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Maria Schneider.

Dee Dee Bridgewater was wearing a cowboy hat. If she explained this, I missed it.

Drummond, a flutist, began by duetting with bassist Brandi Disterheft on her original “Swing Thing,” then brought out her quartet (Klaus Mueller on piano, Mauricio Zotarelli on drums) for the Brazilian standard “Melancia.” The band has a clear division of labor. Disterheft is an extremely percussive bassist, her fingers striking the strings like hammers (a la Jimmy Blanton); Mueller’s piano playing is surprisingly flutelike and often doubled with Drummond (who herself took over piano for her piece “Elan”).

Drummond was a solid flute player, with excellent technique and musical logic on the undervalued-in-jazz instrument (and enough zeal that she could be heard humming along with herself); on the eighty-eights, she was perhaps even more interesting than Mueller, albeit with less skill. This critic would have liked to hear some less conventional note choices on the reed, but this critic is also a sucker for jazz flute and forgives the small stuff.

The winner of this year’s Mary Lou Williams Women in Jazz Competition, focused on piano, is Carmen Staaf. The prize? She gets to perform at the 2010 Festival, a banner year since it’s Williams’ centennial.

For better or worse, our fair city inspires performers to patriotism, but Lundy gets special credit for a lovely reharmonization of “America the Beautiful.” The rest of her songs were all from her own considerable catalog. The band were subdued for most of the set, perhaps to simply stay out of the way of the vocalist’s outsize personality; unfortunately, while the restraint of bassist Kenny Davis, drummer Steve Williams, and percussionist Mayra Casales helped in that regard, pianist Bill O’Connell came off as a cocktail-lounge pianist, throwing in the kinds of minor flourishes you might expect from Don Ho.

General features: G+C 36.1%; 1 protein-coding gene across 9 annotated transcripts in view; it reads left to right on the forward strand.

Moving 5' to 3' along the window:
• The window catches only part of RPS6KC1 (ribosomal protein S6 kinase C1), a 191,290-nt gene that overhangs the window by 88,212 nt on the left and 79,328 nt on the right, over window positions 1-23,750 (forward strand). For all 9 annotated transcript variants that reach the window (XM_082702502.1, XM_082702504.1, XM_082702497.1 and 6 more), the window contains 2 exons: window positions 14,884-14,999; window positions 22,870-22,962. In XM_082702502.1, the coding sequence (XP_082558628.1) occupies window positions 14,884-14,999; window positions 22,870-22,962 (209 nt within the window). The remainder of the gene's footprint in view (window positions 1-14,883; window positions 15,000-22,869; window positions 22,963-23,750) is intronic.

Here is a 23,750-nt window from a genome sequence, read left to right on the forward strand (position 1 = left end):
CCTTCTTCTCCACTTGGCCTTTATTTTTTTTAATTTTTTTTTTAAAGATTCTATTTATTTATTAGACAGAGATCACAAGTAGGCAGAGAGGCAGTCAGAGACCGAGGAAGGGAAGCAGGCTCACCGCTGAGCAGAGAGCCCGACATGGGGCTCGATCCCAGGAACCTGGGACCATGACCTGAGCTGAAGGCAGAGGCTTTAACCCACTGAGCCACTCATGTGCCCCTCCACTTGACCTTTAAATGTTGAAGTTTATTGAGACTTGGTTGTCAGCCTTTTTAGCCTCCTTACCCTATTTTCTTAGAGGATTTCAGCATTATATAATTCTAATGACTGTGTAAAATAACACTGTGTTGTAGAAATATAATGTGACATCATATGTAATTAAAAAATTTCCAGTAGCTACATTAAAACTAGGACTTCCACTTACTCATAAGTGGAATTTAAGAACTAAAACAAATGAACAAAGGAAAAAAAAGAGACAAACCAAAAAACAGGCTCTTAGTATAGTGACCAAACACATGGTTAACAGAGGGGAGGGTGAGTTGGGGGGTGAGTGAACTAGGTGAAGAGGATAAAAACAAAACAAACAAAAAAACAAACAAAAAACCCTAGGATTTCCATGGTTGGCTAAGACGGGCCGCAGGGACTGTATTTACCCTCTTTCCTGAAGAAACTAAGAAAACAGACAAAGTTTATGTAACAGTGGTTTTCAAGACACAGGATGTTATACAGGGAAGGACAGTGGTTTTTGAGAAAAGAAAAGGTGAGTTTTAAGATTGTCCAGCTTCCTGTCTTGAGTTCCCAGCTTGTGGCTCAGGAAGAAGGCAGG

Thankfully, Lundy’s gifts as singer and composer more than made up the difference. Highlights were “Gossip,” inspired by Oprah Winfrey—-rhythmically oblong, melodically complex, and tremendously fun—-and the closing “All the Names Are God,” in which the whole band finally threw caution to the wind and played their asses off (especially Casales, with a fine conga solo).

Dee Dee lost the cowboy hat. “I took my hat off to my sister, Carmen Lundy!” she explained.

Schneider is a major figure, one whom critic Francis Davis has argued belongs in the top of the jazz composers’ pantheon with Ellington and her mentor Gil Evans. Her work at the close of the night only lends support to that argument. Harmonically rich and texturally painstaking, Schneider’s music is also loaded with tenderness, and her ensemble’s great strength is the beauty with which they reflect it.

So do the individuals: Nate Radley has a liquid guitar tone that pools into gorgeous melody; Ryan Keberle’s trombone is somehow both loud and languid; and Gary Versace‘s accordion is alien, yet deeply human. The arsenal’s greatest weapons, though, are undoubtedly pianist Frank Kimbrough and drummer Clarence Penn, neither of whom soloed and both of whom were the engines of each song.

Great performances included the opening “Concert in the Garden;” “Blue Skies,” featuring a sweet, sad, hopeful soprano sax by Steve Wilson; and the closing “Cerulean Skies,” a programmatic piece about the migration of birds that showcased the entire band and ascended into the sublime. Jazz fans who don’t know Schneider’s work are horribly, horribly deprived.

Next year’s Centennial festival will feature an all-woman band with Bridgewater, Esperanza Spalding, Teri Lyne Carrington, Geri Allen, and teenage phenomenon Grace Kelly performing Williams’ music. Hot damn.